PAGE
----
Do not despise these small beginnings,
for the Lord rejoices to see the work begin.

– Zechariah 4:10 NLT –

Isn’t that the Christmas story?

A small beginning. It was a baby in a manger. People despised the humble start of the Christ child. Others ignored it as insignificant. Others still wanted to stop the influence of this God in flesh because it was not the manner in which a King would present Himself.

But the Lord wasn’t finished with the small beginning. Indeed, He was rejoicing to see the work begin.

I recently heard Phoebe Miriam give her testimony. She couldn’t stop quoting this verse.

Phoebe quit using her last name because of the abuse she received from her father as she was growing up. When she was just a little girl, she ran away from home and lived on the streets in Eldoret, Kenya. Her life was one of survival. It meant eating out of trash bins. There was no school for Phoebe. It involved doing whatever it took to survive on the street.

And then one day Francis Bii found her. He took her picture. CRF made a promo for Phoebe. I was preaching at Springdale, Arkansas. As Adam and Kim Ringle walked past my display, they picked up her card. And for about a dollar a day, they sponsored Phoebe.

So Phoebe got to go to school. She was twelve years old when she began her academic endeavor. And she graduated on time. And she found the Lord. In fact, upon graduation—she helped to plant a church.

Phoebe tells her testimony wherever she goes. And the verse that goes with her life.

It’s Zechariah 4:10 “Do not despise these small beginnings, for the Lord rejoices to see the work begin.”

Phoebe reminds us that we shouldn’t look down on her when she was eating out of a trashcan or sleeping on the streets rather than going to school. No, God wasn’t finished with her yet.

And He certainly isn’t. We just got the message that Phoebe was accepted into medical school!




I am a sponsor. My journey with CRF started out with child sponsorship just like most of you. I am so thankful to work with Christian Relief Fund now — but most of my journey with CRF has been as a sponsor.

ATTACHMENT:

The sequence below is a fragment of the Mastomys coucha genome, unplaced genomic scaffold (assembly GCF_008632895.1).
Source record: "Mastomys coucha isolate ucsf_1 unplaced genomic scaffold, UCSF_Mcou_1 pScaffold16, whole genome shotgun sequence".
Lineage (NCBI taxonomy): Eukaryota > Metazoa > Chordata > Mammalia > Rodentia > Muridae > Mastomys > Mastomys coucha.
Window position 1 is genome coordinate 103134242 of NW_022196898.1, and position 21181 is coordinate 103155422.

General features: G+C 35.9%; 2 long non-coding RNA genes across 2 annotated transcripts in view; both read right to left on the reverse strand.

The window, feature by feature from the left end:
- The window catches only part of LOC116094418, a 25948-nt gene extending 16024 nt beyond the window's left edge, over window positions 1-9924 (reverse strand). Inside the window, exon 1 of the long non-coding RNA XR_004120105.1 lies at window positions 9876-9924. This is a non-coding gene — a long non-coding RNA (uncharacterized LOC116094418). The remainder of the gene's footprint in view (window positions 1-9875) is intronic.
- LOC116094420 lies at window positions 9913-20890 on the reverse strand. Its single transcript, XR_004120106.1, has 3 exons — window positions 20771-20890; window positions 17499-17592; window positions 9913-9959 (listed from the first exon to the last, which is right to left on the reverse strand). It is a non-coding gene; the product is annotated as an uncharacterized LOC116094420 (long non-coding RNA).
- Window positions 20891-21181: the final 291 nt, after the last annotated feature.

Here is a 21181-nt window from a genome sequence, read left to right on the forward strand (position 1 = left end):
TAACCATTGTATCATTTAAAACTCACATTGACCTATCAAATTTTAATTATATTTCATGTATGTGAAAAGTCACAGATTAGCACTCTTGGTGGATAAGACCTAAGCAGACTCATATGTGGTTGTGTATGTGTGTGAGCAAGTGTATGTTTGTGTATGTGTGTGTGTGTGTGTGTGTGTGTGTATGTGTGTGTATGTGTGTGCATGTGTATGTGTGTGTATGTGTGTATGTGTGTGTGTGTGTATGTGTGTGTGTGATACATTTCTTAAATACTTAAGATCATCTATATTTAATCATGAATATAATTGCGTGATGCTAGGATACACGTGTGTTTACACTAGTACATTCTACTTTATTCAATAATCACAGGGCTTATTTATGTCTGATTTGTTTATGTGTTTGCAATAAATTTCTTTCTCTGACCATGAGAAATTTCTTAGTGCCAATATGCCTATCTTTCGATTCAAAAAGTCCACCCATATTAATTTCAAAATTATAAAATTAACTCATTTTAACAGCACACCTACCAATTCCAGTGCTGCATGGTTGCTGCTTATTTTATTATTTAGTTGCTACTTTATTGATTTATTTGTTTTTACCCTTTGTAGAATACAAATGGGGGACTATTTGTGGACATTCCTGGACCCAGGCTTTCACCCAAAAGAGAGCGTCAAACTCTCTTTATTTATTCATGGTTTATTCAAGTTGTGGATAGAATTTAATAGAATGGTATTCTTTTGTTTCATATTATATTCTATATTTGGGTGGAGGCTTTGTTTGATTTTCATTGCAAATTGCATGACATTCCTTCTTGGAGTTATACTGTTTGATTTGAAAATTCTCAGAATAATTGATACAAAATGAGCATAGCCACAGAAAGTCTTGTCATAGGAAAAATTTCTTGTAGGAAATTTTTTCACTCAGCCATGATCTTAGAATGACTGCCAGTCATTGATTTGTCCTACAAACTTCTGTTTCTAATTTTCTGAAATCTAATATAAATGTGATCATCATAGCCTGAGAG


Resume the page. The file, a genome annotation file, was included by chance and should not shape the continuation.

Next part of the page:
As a result, I love hearing, just like you do, of a success story of one of the kids I sponsor. Just like you, I long to get letters and pictures of the children Barbie and I sponsor. Just like most of you, I get impatient if they are slow in coming. But when they come, I remember why I love CRF so much.

I have received several pictures recently that simply confirm my belief of how life changing it is to sponsor a child. Economists have said that child sponsorship is the best way to help people overcome poverty. I believe it.






Barbie and I sponsored Genevieve in Kampala, Uganda.

She was a partial orphan who always seemed to be sick. She had a lot of trouble with her eyesight. I even got to meet her at church in Uganda one Sunday morning. She was shy and yet grateful. She explained her health and educational needs.

I so wanted her to graduate and get healthy.

She did.

I just got the above picture from her. She graduated from high school and flight attendant training!

And you can see from her beautiful picture — she is quite healthy.

And then there is Milton. Not me… Milton Sarara.

Barbie likes to sponsor any kid she meets named Milton. We met him in the Kipkaren slum of Eldoret, Kenya. I was so hoping that he would graduate from high school. And he did.

He wanted to go to technical college, so Barbie and I supported him a little bit longer. Now he is an automobile mechanic (so he should never run out of work in Kenya).

Here he is with his new tools. Some of you last Christmas gave money to buy tools in our Christmas catalog. Now Milton has tools to start his career. But Milton has an even bigger dream. He wants to be the mechanic on the water well drilling rig of CRF in Kenya!

And then there is Smurf.

When Smurf was a baby, she first laid eyes on Barbie. She had never seen a white person before and couldn’t stop screaming. No one could get her to stop. She was scared to death. Barbie thought the only proper thing to do was to sponsor her.

Smurf was at the Lakeside Orphanage outside of Kisumu, Kenya. We have known her all of her life. And how exciting it was recently to see this picture of her as she is just about to start high school.When she writes us now, it is like we are truly her family. There’s no fear of Barbie. And her appreciation and faith encourage us immensely.


I could tell you hundreds of other stories. Every child has a story. And the child you sponsor has a story too. There is a before. And there is an after. And it is why you and I do what we do.

Indeed it may be a small beginning — but God is at work finishing the story.
                                                                                                       – Milton Jones